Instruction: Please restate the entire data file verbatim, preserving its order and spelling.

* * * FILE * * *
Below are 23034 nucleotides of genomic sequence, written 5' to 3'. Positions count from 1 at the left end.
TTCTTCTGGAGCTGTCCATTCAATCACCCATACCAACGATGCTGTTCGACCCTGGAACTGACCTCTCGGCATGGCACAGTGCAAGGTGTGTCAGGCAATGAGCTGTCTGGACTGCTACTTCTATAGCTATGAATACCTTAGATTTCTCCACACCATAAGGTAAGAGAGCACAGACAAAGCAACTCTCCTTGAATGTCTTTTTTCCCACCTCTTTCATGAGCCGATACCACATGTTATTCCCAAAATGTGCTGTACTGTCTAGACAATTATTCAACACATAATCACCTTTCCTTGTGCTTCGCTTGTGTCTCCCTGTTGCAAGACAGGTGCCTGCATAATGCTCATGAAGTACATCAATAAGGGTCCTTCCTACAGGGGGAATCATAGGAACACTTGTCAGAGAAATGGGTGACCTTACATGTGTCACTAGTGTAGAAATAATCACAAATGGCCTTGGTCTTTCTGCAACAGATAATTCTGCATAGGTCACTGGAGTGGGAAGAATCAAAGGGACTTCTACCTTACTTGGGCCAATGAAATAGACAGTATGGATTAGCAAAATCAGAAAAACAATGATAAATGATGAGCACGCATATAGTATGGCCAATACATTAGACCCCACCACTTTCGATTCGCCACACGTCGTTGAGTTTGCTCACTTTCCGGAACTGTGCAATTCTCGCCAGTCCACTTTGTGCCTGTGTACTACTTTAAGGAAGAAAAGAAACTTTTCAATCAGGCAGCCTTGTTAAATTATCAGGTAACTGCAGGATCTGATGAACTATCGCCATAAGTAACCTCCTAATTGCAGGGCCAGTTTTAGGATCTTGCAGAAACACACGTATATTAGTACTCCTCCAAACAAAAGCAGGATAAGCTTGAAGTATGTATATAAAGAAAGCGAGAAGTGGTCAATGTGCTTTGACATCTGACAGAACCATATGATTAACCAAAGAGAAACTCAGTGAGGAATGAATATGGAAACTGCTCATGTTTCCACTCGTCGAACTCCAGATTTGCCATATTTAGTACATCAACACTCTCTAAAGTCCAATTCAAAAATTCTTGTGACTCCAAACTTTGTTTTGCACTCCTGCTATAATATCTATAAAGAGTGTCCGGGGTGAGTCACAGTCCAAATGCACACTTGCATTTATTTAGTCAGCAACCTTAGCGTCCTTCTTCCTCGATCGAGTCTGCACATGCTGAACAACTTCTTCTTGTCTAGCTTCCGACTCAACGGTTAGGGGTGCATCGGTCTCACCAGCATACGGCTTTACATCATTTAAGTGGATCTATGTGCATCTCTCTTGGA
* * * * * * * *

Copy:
Below are 23034 nucleotides of genomic sequence, written 5' to 3'. Positions count from 1 at the left end.
TTCTTCTGGAGCTGTCCATTCAATCACCCATACCAACGATGCTGTTCGACCCTGGAACTGACCTCTCGGCATGGCACAGTGCAAGGTGTGTCAGGCAATGAGCTGTCTGGACTGCTACTTCTATAGCTATGAATACCTTAGATTTCTCCACACCATAAGGTAAGAGAGCACAGACAAAGCAACTCTCCTTGAATGTCTTTTTTCCCACCTCTTTCATGAGCCGATACCACATGTTATTCCCAAAATGTGCTGTACTGTCTAGACAATTATTCAACACATAATCACCTTTCCTTGTGCTTCGCTTGTGTCTCCCTGTTGCAAGACAGGTGCCTGCATAATGCTCATGAAGTACATCAATAAGGGTCCTTCCTACAGGGGGAATCATAGGAACACTTGTCAGAGAAATGGGTGACCTTACATGTGTCACTAGTGTAGAAATAATCACAAATGGCCTTGGTCTTTCTGCAACAGATAATTCTGCATAGGTCACTGGAGTGGGAAGAATCAAAGGGACTTCTACCTTACTTGGGCCAATGAAATAGACAGTATGGATTAGCAAAATCAGAAAAACAATGATAAATGATGAGCACGCATATAGTATGGCCAATACATTAGACCCCACCACTTTCGATTCGCCACACGTCGTTGAGTTTGCTCACTTTCCGGAACTGTGCAATTCTCGCCAGTCCACTTTGTGCCTGTGTACTACTTTAAGGAAGAAAAGAAACTTTTCAATCAGGCAGCCTTGTTAAATTATCAGGTAACTGCAGGATCTGATGAACTATCGCCATAAGTAACCTCCTAATTGCAGGGCCAGTTTTAGGATCTTGCAGAAACACACGTATATTAGTACTCCTCCAAACAAAAGCAGGATAAGCTTGAAGTATGTATATAAAGAAAGCGAGAAGTGGTCAATGTGCTTTGACATCTGACAGAACCATATGATTAACCAAAGAGAAACTCAGTGAGGAATGAATATGGAAACTGCTCATGTTTCCACTCGTCGAACTCCAGATTTGCCATATTTAGTACATCAACACTCTCTAAAGTCCAATTCAAAAATTCTTGTGACTCCAAACTTTGTTTTGCACTCCTGCTATAATATCTATAAAGAGTGTCCGGGGTGAGTCACAGTCCAAATGCACACTTGCATTTATTTAGTCAGCAACCTTAGCGTCCTTCTTCCTCGATCGAGTCTGCACATGCTGAACAACTTCTTCTTGTCTAGCTTCCGACTCAACGGTTAGGGGTGCATCGGTCTCACCAGCATACGGCTTTACATCATTTAAGTGGATCTATGTGCATCTCTCTTGGA